Hawaii County Council members object to sweeping "sensitive places" proposal

AP Photo/Martha Irvine

I have to say, I didn’t see this coming. Hawaii is one of the most anti-gun states in the country, legislatively speaking at least, and when the Hawaii County Council sat down on Tuesday to go over a proposed list of “sensitive places” based largely on New York’s laundry list of “gun-free zones” approved after the Supreme Court overturned New York’s “may issue” carry laws this year, I fully expected council members to give the proposal their stamp of approval with little debate or discussion.


Instead, a majority of the council members in attendance agreed with many of the gun owners who showed up to testify that the list is far too broad and needs to be whittled down substantially.

The list includes hospitals, schools, daycare centers and parks, churches, voter service centers, airports and public transit vehicles, establishments that serve alcohol, government buildings and private property that is open to the public, unless posted.

“It’s pretty well every place in this county,” said Puna Councilman Matt Kanealii-Kleinfelder. “If the point is to let the people protect themselves … slimming down this list would be more in line with what I am willing to support.”

… Kanealii-Kleinfelder noted that the Puna district has just eight to 10 police officers per shift, covering a region the size of Oahu.

“If there was a strong enough police department, I would say I know that someone is there to protect me,” he said.

Fellow Puna Councilwoman Ashley Kierkiewicz agreed. She noted the overwhelming testimony from residents opposing the bill, including Bunnie Harrington, a sexual assault survivor who has completed requirements for a concealed carry permit.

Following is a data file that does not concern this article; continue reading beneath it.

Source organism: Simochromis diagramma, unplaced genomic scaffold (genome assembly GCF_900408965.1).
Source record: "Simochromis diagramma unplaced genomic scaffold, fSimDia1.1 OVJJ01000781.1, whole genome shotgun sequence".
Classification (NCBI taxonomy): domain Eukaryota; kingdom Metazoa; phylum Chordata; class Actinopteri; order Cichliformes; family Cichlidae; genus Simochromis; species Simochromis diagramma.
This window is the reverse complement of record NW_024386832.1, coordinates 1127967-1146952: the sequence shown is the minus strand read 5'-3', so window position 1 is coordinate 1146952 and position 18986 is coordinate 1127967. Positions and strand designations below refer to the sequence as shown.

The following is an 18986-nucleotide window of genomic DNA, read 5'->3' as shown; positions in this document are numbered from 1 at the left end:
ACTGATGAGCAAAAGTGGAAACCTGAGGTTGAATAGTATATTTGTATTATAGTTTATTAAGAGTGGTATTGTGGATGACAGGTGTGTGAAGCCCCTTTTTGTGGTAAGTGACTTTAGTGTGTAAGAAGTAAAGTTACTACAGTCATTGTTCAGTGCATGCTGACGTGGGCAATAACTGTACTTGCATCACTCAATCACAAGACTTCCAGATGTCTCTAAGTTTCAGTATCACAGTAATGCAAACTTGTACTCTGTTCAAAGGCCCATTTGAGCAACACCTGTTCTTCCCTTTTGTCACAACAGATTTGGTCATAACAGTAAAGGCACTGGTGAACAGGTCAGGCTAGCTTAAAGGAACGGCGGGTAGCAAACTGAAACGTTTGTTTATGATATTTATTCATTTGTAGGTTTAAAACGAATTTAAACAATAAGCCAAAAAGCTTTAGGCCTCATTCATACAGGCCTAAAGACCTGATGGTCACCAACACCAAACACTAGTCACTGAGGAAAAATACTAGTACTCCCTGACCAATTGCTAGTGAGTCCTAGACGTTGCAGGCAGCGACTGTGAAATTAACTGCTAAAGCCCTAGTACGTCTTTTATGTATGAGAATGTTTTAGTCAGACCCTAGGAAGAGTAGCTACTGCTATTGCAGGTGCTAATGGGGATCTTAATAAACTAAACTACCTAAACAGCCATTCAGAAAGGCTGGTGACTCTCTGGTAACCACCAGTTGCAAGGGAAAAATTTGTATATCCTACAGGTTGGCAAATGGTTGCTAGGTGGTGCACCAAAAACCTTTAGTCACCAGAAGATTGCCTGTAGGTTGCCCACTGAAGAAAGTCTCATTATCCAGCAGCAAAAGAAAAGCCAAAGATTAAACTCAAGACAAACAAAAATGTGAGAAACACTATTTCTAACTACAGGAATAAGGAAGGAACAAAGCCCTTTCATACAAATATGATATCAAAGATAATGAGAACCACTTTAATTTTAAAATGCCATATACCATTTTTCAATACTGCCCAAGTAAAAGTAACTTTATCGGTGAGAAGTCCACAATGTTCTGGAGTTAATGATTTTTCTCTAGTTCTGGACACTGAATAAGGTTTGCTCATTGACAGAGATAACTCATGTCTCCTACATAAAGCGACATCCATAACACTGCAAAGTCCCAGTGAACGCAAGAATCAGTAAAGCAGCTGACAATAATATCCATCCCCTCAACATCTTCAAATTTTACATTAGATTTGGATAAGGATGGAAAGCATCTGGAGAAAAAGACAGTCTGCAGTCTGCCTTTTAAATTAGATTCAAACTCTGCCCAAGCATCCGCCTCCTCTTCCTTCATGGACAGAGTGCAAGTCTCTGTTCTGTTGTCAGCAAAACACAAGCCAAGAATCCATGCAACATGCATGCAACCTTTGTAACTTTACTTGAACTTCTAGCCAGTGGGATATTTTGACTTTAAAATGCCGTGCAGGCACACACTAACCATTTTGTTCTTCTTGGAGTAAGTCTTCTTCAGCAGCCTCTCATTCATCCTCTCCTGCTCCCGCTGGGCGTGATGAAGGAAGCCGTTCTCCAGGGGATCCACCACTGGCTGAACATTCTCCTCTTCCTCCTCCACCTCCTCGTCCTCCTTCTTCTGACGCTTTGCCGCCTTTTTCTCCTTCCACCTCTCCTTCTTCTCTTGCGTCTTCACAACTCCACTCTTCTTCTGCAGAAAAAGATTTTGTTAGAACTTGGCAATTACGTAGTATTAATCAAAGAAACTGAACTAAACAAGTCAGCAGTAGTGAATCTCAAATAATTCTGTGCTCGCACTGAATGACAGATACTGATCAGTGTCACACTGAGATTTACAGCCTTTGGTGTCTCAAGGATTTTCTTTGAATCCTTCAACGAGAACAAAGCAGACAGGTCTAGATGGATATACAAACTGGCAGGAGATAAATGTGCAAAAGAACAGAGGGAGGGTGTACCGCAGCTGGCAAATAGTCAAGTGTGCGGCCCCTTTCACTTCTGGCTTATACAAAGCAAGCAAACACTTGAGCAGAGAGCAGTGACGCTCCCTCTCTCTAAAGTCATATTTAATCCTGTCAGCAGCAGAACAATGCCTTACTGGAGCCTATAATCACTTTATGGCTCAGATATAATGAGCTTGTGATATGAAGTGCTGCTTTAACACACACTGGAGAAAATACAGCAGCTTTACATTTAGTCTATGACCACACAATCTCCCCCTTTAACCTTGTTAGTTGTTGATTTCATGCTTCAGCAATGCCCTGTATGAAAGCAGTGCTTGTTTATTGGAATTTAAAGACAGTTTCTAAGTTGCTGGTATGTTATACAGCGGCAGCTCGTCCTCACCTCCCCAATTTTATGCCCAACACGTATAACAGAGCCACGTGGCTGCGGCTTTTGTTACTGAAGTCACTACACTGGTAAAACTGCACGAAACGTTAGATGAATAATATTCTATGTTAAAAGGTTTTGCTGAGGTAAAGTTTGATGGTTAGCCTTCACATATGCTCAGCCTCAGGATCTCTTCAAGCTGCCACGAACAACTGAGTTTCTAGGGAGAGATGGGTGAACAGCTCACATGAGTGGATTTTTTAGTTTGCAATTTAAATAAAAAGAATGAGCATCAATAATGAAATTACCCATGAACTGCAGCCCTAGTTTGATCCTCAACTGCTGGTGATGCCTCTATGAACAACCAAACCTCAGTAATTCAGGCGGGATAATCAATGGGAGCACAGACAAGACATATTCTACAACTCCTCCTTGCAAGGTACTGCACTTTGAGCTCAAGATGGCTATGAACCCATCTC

“Why do we protect so many important people and things with guns but not our children or ourselves?” Harrington said. “Criminals are who we are wanting to protect ourselves from. This bill hinders law-abiding citizens from protecting ourselves. Criminals don’t care about laws.”

Kierkiewicz was sympathetic.

“I want Bunnie to be able to protect herself. We’ve got eight officers in Puna. It’s like the wild West out there,” Kierkiewicz said. “If I were forced to vote on what we have today, I would be opposed.”


Pretty amazing, right? This sounds more like some of the recent comments from elected officials in many counties in upstate New York than the typical anti-gun rhetoric espoused by many Hawaiian politicians; though to be fair there was at least one county council member who repeated the stale talking points of the gun control lobby.

Hamakua Councilwoman Heather Kimball was the only clear supporter of the bill as it is currently written. She “fundamentally disagreed” that the community is safer when more people are packing heat.

“I think this is right on the money. … I think that this is important protection for our community,” Kimball said. “I do want everyone to carefully consider the difference between personal protection and vigilantism.”

Sure thing. The difference between the two is that we have a constitutionally protected right to bear arms in self-defense. We don’t have a right to vigilantism. But you also don’t stop violent crime by making it impossible for law-abiding citizens to protect themselves, which is exactly what the proposed list of “sensitive places” would do.

A vote on the proposed bill has been delayed until October 18th, and we’ll be watching closely to see just how many of the gun-free zones are removed from the initial list. I don’t know if the council would have had this same reaction if gun owners and Second Amendment supporters had not turned out in large numbers to testify in opposition to the bill, but I have a feeling their presence had an impact. Good things happen when we get engaged and involved, and while we have a long way to go before the right to keep and bear arms is given its full weight in anti-gun states like Hawaii, the grassroots activists are doing their part to ensure that their rights are recognized and respected.


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